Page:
The White House has issued two more veto threats against Republican-sponsored bills, picking up the pace of confrontation with GOP leaders.
The Office of Management and Budget said Tuesday that President Obama would likely veto House measures pertaining to oversight of capital markets and the tightening of banking regulations.
The announcements bring the total number of veto threats this year to seven, out of the eight bills to emerge from the House — a rate of 87.5 percent.
In 2015, the White House threatened vetoes against about 69 percent of all measures receiving floor votes in Congress.
The White House also set a mark this week by not threatening to veto a bill for the first time this year — a measure that would update income thresholds for public-housing tenants. OMB said the administration “looks forward to working with the Congress on continuing to approve the bill,” which passed the House Tuesday by a vote of 427-0.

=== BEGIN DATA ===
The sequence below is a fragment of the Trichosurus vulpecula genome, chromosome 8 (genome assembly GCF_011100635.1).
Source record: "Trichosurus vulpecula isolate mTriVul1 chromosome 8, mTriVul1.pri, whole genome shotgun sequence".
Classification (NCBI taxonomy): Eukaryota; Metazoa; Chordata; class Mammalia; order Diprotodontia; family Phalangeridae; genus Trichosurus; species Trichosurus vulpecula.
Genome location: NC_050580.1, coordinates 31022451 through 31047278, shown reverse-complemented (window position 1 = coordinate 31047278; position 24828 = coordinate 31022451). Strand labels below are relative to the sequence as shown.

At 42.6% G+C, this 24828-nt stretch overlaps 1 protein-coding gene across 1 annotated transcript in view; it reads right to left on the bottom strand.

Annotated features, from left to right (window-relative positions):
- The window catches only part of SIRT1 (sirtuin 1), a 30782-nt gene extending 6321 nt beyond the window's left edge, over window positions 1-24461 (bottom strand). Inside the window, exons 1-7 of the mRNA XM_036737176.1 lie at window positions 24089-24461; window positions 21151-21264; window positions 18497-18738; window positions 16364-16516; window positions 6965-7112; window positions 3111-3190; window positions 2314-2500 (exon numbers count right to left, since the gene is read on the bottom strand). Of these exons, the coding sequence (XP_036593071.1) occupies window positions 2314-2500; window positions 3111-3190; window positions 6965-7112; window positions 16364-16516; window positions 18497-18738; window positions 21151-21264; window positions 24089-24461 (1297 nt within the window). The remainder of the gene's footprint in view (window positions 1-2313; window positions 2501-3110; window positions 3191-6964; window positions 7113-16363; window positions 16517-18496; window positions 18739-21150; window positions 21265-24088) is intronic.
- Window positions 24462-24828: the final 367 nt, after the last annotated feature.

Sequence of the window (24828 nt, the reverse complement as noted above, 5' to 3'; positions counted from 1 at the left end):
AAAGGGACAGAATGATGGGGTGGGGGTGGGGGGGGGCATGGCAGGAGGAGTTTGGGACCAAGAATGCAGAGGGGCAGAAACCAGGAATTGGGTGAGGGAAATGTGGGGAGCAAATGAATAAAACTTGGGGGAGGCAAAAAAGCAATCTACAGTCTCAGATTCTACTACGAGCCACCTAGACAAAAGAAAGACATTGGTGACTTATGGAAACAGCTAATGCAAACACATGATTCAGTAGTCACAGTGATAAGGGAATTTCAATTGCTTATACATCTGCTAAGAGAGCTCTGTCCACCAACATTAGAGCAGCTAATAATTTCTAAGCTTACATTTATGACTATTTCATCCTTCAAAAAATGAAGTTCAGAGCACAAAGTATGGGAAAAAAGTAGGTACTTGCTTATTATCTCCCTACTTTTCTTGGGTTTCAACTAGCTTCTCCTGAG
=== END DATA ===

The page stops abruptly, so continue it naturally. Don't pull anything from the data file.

Under the legislation authored by Rep. Blaine Luetkemeyer, Missouri Republican, public housing agencies would be required to conduct annual reviews of tenants’ incomes. Any tenants with income more than 120 percent of the local median income for two years in a row would be charged more rent or be required to move out.
The Department of Housing and Urban Development said Tuesday it is considering evicting thousands of public housing residents who earn too much money to qualify for assistance. A government watchdog found last year that more than 25,000 families nationwide were living in public housing despite having incomes too high to qualify.